CLAS faculty member receives $3.7 million NIH grant to study heart health

The five-year grant from the National Institutes of Health will support research on the connection between childhood psychosocial stress and cardiovascular health.
Monday, December 4, 2023

By Charlotte Brookins 

Nate Jenkins, assistant professor in the Department of Health and Human Physiology in the University of Iowa College of Liberal Arts and Sciences, recently received a $3.7 million grant from the National Institutes of Health to fund his research investigating the link between early life psychosocial stress, disrupted sleep, and cardiovascular risk.  

Nate Jenkins
Nate Jenkins

“It’s still a little surreal,” says Jenkins on earning the grant. “When I got the email, I ran out into the hallway and yelled; my coworker thought I had broken a piece of equipment or something. I can’t tell you how much time, effort, angst, and long nights go into something like this.” 

Jenkins’s research considers the possible connections between adverse childhood experiences and vascular dysfunction. Two years ago, he and his team confirmed a direct link between the two variables through their use of a combination of psychosocial assessments and specialized physiological tests. In addition to this connection, they also found disrupted sleep patterns to be a common complaint among participants.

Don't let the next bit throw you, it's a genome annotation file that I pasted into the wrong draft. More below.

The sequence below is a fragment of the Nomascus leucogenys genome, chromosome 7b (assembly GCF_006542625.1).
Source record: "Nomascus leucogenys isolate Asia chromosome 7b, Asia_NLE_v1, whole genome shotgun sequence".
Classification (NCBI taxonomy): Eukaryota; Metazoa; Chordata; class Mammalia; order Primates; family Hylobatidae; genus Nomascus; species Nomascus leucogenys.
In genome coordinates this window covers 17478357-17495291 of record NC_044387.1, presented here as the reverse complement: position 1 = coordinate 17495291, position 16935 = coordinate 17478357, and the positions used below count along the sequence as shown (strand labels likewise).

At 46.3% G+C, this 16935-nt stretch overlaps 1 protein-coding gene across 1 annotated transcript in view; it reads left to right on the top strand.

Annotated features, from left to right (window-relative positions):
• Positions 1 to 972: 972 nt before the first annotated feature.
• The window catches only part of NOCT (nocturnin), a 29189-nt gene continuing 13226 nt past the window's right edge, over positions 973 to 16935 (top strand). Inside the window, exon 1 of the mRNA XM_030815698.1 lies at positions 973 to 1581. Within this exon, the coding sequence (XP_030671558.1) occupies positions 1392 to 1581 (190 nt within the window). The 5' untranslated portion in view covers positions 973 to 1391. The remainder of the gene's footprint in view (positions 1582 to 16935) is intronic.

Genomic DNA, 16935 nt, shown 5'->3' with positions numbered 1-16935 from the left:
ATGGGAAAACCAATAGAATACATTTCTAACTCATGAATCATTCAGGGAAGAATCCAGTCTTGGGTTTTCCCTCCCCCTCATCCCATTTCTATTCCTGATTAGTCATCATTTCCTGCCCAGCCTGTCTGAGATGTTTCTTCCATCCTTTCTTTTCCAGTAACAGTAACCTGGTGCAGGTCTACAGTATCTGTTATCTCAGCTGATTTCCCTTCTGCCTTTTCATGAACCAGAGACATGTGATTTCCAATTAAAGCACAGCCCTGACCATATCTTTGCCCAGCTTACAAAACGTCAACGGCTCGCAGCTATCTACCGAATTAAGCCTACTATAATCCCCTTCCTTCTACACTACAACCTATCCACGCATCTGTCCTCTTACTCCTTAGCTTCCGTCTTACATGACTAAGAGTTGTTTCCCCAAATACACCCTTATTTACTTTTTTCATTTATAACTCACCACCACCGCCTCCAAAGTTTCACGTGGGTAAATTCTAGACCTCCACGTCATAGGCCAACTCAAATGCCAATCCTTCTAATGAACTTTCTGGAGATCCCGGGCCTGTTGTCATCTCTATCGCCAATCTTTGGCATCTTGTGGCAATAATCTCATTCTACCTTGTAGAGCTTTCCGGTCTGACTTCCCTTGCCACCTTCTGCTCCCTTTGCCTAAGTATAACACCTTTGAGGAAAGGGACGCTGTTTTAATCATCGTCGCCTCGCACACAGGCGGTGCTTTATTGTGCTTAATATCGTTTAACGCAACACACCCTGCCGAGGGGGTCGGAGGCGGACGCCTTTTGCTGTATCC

“The disruption of sleep is also associated with reduced vascular function, so we’ve been conducting a pilot study over the past two years to try and figure out how important of a role disrupted sleep is playing in the cardiovascular health of these patients,” Jenkins explains. “This grant will allow us to pursue this question with high rigor and focus, which is very important to our participant population and also to me and the laboratory at this point in my career.” 

Spread across five years, the grant will allow Jenkins to ascertain whether or not improving sleep quality will cause improvements in cardiovascular health.  

Jenkins says he was drawn here to the University of Iowa in 2020 because of its scientific and research environment. He previously held a position as an assistant professor at another university, but ultimately ended up finding a home here at Iowa. 

“I realized that for me to grow as an investigator and a scientist, I needed to go to a better environment, one where I had colleagues and people who could provide mentorship to me,” Jenkins adds. “I think my success can be attributed to the environment and resources here.” 

Jenkins also wants to express his gratitude to those who have helped him not only with this particular research, but also with all of his goals and accomplishments during his time at the university. 

“A lot of people have supported me: family, mentors, colleagues, my students,” Jenkins says. “All of the people along the way have made this a possibility.” 

The University of Iowa College of Liberal Arts and Sciences offers about 70 majors across the humanities; fine, performing and literary arts; natural and mathematical sciences; social and behavioral sciences; and communication disciplines. About 15,000 undergraduate and nearly 2,000 graduate students study each year in the college’s 37 departments, led by faculty at the forefront of teaching and research in their disciplines. The college teaches all Iowa undergraduates through the college's general education program, CLAS CORE. About 80 percent of all Iowa undergraduates begin their academic journey in CLAS. The college confers about 60 percent of the university's bachelor's degrees each academic year.